Lentils vs Meat (Chicken/Beef): Protein and Nutrition

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Lentils are one of the best legumes when it comes to plant-based protein sources.

Additionally, it’s a natural substitute for meat like ground beef (in things like shepherd’s pie and rice dishes).

But while there are similarities, there are also some big differences in what you’re getting (nutritionally speaking) from lentils compared to meat.

I’ve gone over the main differences between lentils and popular types of meats (chicken, ground beef), so that you can get the answer to any questions you have. You can also see my vegan protein vs meat comparison for a more general comparison after.

Do Lentils Have As Much Protein As Meat?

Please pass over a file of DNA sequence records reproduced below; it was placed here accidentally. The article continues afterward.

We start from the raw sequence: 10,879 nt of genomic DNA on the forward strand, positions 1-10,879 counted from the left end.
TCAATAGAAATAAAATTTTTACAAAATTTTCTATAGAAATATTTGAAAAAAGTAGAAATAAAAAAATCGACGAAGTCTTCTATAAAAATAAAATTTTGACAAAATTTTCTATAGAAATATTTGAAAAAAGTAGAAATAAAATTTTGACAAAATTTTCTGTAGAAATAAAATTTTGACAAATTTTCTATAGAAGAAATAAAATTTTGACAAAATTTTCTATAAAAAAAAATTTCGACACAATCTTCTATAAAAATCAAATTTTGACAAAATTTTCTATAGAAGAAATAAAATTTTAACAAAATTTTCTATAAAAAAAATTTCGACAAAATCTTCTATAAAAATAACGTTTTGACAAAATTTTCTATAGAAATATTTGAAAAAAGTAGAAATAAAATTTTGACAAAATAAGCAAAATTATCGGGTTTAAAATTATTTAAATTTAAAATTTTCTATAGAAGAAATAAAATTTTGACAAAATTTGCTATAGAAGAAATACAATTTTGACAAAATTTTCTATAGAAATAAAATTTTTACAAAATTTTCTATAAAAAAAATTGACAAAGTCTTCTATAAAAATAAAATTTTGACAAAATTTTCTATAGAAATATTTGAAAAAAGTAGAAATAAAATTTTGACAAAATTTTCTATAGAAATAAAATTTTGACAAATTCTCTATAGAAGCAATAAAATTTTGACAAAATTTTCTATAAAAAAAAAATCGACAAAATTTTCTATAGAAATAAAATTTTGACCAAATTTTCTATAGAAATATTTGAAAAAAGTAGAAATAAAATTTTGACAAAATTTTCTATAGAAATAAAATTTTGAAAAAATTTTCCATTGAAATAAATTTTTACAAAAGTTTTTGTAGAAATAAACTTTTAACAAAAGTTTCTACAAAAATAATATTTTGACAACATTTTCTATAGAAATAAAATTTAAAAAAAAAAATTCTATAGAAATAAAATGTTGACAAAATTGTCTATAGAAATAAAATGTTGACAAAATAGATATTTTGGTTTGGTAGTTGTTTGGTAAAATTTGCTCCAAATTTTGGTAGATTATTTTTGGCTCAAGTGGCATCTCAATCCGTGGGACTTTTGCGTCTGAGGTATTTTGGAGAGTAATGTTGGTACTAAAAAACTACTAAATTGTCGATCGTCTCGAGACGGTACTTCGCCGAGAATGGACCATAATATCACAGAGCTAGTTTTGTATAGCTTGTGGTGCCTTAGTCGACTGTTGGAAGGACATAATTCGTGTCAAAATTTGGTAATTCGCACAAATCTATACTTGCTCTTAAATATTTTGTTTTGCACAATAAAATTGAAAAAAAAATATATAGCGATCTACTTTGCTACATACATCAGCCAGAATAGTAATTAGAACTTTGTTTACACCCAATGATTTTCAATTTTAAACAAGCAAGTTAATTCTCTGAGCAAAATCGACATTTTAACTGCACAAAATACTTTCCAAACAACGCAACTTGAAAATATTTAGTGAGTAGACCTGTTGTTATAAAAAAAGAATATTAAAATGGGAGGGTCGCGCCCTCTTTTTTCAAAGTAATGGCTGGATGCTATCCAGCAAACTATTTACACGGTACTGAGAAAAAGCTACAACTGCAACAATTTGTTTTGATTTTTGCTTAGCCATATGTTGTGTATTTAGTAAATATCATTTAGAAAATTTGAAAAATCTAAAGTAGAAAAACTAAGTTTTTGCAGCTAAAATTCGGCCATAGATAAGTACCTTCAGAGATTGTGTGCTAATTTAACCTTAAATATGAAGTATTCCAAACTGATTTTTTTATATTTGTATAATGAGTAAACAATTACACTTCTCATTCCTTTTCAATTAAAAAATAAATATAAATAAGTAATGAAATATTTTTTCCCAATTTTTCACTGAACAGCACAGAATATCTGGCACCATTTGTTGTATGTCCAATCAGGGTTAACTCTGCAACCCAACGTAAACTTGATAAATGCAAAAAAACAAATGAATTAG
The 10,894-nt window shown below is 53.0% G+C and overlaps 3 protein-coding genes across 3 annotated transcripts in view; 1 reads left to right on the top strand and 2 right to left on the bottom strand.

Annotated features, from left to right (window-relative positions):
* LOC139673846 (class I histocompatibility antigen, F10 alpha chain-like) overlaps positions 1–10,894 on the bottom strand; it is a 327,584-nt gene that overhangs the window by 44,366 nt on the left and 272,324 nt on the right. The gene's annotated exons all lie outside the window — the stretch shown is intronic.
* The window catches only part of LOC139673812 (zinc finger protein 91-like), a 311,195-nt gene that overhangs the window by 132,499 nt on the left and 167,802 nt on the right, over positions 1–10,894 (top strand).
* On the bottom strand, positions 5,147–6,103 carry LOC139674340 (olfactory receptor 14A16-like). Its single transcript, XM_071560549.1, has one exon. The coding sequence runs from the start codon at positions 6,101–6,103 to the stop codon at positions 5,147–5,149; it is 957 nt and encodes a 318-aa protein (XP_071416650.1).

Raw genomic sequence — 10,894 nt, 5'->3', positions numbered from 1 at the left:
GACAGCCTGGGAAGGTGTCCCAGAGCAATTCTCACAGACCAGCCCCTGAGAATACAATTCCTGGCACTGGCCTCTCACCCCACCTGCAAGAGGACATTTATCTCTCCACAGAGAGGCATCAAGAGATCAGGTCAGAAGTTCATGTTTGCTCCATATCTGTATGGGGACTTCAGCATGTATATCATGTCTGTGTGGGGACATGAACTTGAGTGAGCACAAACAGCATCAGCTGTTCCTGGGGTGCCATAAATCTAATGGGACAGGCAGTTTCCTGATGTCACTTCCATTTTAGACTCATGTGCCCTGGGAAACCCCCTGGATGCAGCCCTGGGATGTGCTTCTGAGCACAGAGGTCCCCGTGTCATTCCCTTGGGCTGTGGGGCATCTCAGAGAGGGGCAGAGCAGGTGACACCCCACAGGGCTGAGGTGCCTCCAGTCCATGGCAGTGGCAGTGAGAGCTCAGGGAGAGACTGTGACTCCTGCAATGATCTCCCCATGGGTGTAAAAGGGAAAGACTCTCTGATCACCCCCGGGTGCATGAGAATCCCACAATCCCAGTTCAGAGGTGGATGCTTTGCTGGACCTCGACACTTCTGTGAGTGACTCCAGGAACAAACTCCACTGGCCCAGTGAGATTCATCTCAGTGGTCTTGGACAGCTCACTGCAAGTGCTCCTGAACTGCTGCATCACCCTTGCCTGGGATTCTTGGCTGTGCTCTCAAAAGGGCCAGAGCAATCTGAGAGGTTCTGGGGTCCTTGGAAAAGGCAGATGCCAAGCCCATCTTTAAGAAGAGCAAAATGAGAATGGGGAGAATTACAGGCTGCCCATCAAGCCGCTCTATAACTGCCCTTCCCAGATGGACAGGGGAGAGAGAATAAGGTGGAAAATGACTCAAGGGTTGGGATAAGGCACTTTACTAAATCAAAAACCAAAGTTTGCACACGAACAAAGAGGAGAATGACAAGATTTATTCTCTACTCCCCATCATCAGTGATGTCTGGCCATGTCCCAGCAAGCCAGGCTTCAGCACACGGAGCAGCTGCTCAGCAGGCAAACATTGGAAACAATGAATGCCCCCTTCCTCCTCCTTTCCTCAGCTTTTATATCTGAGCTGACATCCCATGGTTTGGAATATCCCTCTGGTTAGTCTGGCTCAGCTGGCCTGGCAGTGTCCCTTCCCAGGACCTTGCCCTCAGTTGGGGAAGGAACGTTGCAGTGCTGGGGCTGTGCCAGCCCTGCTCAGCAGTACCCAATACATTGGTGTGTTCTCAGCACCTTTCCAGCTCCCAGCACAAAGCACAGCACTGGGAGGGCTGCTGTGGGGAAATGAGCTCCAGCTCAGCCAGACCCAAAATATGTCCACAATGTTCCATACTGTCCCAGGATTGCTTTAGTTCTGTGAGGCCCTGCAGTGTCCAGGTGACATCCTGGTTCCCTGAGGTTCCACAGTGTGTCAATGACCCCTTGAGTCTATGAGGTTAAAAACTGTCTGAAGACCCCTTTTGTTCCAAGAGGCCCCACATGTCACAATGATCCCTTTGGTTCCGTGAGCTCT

lentils vs meat protein content

While it does depend on which cut of meat you’re looking at, in general, lentils only have about half as much protein as meat.

Lentils are good for a plant-based source of protein, there’s not too much of a comparison:

  • 1 cup lentils (230 calories) – 17.9 grams protein
  • 300 grams chicken breast (237 calories) – 50.4 grams protein
  • 150 grams ground beef (321 calories) – 39.9 grams protein

On a per calorie basis, most types of meat will have significantly more protein than lentils.

SUMMARY

While lentils are a decent protein source, it’s not surprising that chicken and ground beef have 2-3 times more protein per calorie.

Amino Acid Profiles of Lentils, Chicken, and Ground Beef

Because meat has so much more protein when we match serving sizes by calories, it makes sense to assume that it will also have more of each essential amino acid.